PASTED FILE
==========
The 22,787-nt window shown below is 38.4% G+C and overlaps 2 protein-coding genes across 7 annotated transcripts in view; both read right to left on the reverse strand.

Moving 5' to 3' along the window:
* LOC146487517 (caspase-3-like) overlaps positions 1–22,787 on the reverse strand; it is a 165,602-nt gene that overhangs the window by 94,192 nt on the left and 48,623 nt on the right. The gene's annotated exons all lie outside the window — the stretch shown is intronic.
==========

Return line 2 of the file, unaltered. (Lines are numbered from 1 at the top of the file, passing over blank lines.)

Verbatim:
Moving 5' to 3' along the window: